A Lake Stevens man who stole $400,000 in a meticulously planned armored-car robbery in Monroe last year — complete with an elaborate disguise, decoys hired on Craigslist and a getaway inner tube — was sentenced to six years in federal prison this morning.

A Lake Stevens man who stole $400,000 in a meticulously planned armored-car robbery in Monroe last year — complete with an elaborate disguise, decoys hired on Craigslist and a getaway inner tube — was sentenced to six years in federal prison this morning.

U.S. District Judge James Robart exceeded even prosecutors’ sentencing recommendations in handing 28-year-old Anthony J. Curcio the sentence in a Seattle courtroom, saying he was disturbed by the violent heist and the risk it put others in.

Curcio pleaded guilty in May to one count of interference with commerce for the September 2008 caper at a Bank of America branch on Old Owen Road in Monroe.

Curcio was dressed as a landscaper and wore a particle mask when he walked up to a Brinks armored-car driver, pepper-sprayed him and took two bags of cash. He ran toward a nearby creek, dropping one bag of money, then ripped off his disguise and hopped in a yellow inner-tube and floated away.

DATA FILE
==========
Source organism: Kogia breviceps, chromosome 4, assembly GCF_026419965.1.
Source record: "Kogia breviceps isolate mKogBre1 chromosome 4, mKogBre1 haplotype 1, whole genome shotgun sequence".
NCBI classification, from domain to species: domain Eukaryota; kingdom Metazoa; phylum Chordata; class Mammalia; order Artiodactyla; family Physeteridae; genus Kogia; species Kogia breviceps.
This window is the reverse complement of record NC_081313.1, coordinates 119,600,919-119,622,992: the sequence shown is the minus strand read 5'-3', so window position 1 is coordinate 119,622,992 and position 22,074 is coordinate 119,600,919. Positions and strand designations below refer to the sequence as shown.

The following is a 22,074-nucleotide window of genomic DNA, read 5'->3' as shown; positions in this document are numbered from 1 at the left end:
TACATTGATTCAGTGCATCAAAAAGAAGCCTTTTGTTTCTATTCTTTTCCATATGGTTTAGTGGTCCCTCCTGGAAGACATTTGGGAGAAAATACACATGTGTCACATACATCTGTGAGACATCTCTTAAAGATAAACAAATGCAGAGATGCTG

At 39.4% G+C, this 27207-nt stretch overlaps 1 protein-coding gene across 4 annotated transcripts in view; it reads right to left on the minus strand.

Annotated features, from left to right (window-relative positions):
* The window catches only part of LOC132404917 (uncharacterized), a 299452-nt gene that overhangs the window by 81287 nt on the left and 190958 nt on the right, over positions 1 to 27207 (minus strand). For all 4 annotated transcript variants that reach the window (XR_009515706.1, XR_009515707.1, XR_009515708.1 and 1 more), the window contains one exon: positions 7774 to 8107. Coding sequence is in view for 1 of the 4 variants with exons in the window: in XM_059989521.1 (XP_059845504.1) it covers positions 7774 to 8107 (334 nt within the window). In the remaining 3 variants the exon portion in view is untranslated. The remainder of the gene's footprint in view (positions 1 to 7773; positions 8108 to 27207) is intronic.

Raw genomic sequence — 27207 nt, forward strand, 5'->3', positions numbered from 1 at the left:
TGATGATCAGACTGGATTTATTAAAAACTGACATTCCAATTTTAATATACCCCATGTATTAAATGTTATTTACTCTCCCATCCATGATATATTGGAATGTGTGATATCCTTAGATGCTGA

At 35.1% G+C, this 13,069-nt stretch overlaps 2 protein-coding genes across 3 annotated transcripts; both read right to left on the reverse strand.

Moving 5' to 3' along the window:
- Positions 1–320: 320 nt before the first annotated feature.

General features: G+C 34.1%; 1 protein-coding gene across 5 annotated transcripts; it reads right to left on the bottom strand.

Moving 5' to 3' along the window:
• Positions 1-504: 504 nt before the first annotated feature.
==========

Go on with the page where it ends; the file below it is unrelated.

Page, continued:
His escape was helped by the fact that he had placed a Craigslist ad soliciting out-of-work landscapers to show up at the scene dressed just as he was. About a dozen or so showed up, confusing the pursuit.

After the robbery, Curcio went on shopping sprees, bought a Range Rover and took his buddies and a teenage mistress on a high-roller trip to Las Vegas.

But investigators eventually used DNA to tie Curcio to the particle mask left by the creekside, and arrested him in November.

Prosecutors had asked for a five-year term as part of their plea deal with Curcio. But Robart sided with the federal probation department, who argued for the longer term.

Curcio was a successful real-estate agent and former high-school football star, but was undone by mental-health issues and an addiction to prescription pain medication that dated to an old sports injury, according to his attorneys.

He submitted voluminous letters from family and friends attesting to his good nature and future promise.

“He has accepted responsibility for his actions, and committed himself to doing the hard work to change so he can be a productive father and citizen,” his lawyer wrote in a court document.

Ian Ith: 206-464-2109 or iith@seattletimes.com